I do not think Roberts and Lamp would necessarily reject any of these critiques or see them as damning for their larger ambition. They presuppose that there is inherent value in the process itself of diagnosing these narratives in order to find practical solutions. Here again, their aim does not rest on the perfection of their typologies. In this, many reading Six Faces will struggle with the fact that they do not assess the myriad of empirical and causal claims their six narratives encompass—or even their internal consistency. Given the frequent assumption of disingenuity ascribed to many who publicly claim fidelity to each narrative, some may feel frustrated they do not point out the self-serving interest of many of their loudest proponents.

Yet, this openness to critique is grounded in the true face of Roberts and Lamp’s project: a call for cognitive empathy. Their diagnosis is not so much meant to fully capture the complexity of globalization discourses, but to demonstrate a way of engaging with globalization’s challenges that does not simply surrender to cynicism. Admittedly, in my life as a comparative scholar, I have long struggled with ways to argue for constructive scholarly engagement with issues that are over-determined by social forces and intellectual presumptions seemingly beyond reason—including penning appeals to pragmatism that I am often not fully convinced by. Lamp and Roberts notably conclude the book with the hope for “good-faith debates” which evokes a genre of disinterested cosmopolitanism whose empathy can facilitate pragmatic problem-solving by identifying opportunistic alliances and coalitions informed by an analytically kaleidoscopic holism.

There is no way to ultimately judge what is, in essence, a methodological claim without examining its output. Herein, Six Faces is most effective when it delves into those areas almost universally seen as key issues in globalization but which have witnessed little constructive problem-solving to date. As a scholar who works on both US-China relations and labor, it was notable that these were the dominant examples to which they returned throughout Six Faces for illustrating the merits of their approach.

Most directly, the entire “geo-economic” narrative is explored through the US-China lens, and China also recurs as a major example regarding anti-trust regulation and trade law. Here Roberts and Lamp explicate what many others caught within specific paradigms miss. China provokes so much fracture among existing narratives because its recent development upends common assumptions both economic and political. The core presumption of modernization theory that economic growth would invariably lead to political liberalization, among myriad other claims regarding law and development, has faced clear empirical rebuttal in the resilience of China and other authoritarian regimes. Yet, such presumptions were used to drive popular support for the dominant “establishment view” of globalization. Such rebuttal has thus shattered alliances on economic globalization which once successfully cross-cut party lines in almost every democracy. Notably, it is not until China emerges in the book that the word “democracy” makes its first and limited appearance.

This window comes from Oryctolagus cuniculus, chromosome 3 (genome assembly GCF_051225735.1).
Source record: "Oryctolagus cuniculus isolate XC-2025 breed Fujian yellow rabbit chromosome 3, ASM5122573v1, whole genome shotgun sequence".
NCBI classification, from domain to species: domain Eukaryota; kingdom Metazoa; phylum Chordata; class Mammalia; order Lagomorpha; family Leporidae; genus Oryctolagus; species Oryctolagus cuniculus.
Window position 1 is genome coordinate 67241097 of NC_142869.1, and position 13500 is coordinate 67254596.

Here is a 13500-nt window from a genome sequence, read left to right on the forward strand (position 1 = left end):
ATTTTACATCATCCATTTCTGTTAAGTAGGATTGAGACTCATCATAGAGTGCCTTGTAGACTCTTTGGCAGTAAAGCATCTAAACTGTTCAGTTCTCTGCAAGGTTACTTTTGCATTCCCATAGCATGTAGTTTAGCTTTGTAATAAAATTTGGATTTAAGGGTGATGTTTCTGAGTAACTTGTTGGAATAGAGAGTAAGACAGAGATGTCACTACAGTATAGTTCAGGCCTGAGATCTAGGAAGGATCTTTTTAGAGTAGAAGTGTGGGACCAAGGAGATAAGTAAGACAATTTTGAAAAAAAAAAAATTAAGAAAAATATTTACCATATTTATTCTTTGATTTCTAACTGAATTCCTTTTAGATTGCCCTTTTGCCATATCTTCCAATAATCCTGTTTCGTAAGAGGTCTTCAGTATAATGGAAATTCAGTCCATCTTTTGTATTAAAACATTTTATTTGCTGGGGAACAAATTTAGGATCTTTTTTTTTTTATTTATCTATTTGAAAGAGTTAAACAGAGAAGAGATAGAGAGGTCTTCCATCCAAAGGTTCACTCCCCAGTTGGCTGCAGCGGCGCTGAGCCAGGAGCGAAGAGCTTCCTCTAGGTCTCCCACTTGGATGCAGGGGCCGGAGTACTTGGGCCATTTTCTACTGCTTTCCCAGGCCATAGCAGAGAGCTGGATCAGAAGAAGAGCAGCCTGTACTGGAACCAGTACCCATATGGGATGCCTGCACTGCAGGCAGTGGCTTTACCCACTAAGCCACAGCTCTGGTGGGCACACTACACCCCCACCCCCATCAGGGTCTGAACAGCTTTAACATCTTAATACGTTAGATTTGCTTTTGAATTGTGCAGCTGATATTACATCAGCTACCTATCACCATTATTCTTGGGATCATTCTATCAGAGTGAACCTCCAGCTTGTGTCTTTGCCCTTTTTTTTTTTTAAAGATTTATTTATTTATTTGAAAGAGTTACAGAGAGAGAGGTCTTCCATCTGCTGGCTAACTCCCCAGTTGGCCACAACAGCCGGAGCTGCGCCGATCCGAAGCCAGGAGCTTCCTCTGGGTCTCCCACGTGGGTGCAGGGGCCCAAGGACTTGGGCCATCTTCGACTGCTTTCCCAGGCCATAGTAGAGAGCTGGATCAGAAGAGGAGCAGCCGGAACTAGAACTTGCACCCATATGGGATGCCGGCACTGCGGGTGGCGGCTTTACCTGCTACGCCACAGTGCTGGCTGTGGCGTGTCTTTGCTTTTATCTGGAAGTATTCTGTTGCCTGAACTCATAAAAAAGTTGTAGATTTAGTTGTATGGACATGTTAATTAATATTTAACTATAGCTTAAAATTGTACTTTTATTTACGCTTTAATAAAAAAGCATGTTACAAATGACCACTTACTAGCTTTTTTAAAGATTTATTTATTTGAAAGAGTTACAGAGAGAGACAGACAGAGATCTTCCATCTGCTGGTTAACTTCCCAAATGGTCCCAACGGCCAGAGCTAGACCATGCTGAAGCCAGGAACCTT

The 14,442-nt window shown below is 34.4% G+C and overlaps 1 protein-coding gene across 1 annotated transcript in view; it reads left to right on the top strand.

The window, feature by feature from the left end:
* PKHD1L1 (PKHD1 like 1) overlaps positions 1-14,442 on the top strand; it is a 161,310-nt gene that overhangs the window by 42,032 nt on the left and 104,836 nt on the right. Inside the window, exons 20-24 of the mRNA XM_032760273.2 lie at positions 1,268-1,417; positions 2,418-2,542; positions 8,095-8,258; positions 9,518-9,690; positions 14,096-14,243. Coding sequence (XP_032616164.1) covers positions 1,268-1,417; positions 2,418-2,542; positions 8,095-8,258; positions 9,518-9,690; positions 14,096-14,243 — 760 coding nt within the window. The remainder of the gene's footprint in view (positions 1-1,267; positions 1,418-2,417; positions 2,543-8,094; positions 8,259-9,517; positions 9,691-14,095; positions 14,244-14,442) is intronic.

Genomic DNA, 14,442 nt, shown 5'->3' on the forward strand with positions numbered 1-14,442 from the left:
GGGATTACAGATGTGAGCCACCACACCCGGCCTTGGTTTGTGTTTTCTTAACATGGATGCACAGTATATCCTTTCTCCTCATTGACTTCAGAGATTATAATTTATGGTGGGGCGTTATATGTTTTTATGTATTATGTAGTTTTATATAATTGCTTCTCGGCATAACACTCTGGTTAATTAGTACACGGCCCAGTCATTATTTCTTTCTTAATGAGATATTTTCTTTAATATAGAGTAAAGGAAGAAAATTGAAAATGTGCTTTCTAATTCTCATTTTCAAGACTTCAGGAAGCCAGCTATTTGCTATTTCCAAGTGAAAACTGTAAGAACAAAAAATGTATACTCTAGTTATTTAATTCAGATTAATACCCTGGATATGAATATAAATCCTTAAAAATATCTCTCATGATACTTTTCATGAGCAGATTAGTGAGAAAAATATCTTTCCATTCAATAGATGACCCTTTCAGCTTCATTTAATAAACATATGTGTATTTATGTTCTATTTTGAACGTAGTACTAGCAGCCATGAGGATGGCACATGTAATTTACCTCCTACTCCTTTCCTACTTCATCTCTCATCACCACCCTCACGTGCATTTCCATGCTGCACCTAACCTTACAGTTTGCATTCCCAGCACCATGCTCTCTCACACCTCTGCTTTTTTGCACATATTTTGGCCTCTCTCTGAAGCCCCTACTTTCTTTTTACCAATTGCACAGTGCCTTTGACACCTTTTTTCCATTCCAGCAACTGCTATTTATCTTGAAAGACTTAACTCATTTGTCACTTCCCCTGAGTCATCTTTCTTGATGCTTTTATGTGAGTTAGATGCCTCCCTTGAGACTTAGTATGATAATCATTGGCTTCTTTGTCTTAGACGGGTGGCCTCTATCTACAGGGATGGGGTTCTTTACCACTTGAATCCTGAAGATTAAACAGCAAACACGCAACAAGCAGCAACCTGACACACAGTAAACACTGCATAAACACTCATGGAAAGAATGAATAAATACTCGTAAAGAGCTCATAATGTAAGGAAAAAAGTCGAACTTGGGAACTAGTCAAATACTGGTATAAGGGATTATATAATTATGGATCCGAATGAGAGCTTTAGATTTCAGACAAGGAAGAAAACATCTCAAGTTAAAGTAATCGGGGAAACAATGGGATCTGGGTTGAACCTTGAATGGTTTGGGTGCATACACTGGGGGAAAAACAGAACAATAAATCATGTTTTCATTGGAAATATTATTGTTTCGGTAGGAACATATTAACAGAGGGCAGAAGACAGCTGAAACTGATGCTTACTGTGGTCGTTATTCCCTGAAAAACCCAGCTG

While less addressed in Six Faces, a parallel disruption has occurred in the “left-wing populist” and “corporate power” camps regarding China. Many committed to such agendas traditionally adhered to a US-centric anti-imperialism and have demonstrated a dogged inability to develop any critical position on Chinese authoritarianism and its thoroughgoing, if only increasing, repression of labor and other civil society interests. Again, while Six Faces is generally focused on disruptions stemming from Western, and here primarily US, engagement with China, it is notable that a parallel fragmentation of narratives regarding globalization is roiling China, prompting massive regulatory experiments and rhetorical reframings. In tandem, China has demonstrated the degree to which the now almost universal use of “national security” as “the exception that swallows the rule” can be used to paper over a country’s lack of an ideologically coherent response to globalization’s challenges. (P. 130.)

Similarly, the term “worker” or “workers” appears hundreds of times throughout Six Faces and is refracted through all of the narratives presented. Once again, the function of the diagnosis is to highlight rather than hide tensions. Roberts and Lamp take head on the problems within “left-wing populist” and “corporate power” camps in addressing the lack of specific convergence between workers in high-income and low-income nations. Much of this derives from what Ayelet Shachar has termed the “birthright lottery” in which international solidarity breaks on the shores of nationalist identity and wage differentials without a principled stance on the democratic control of production.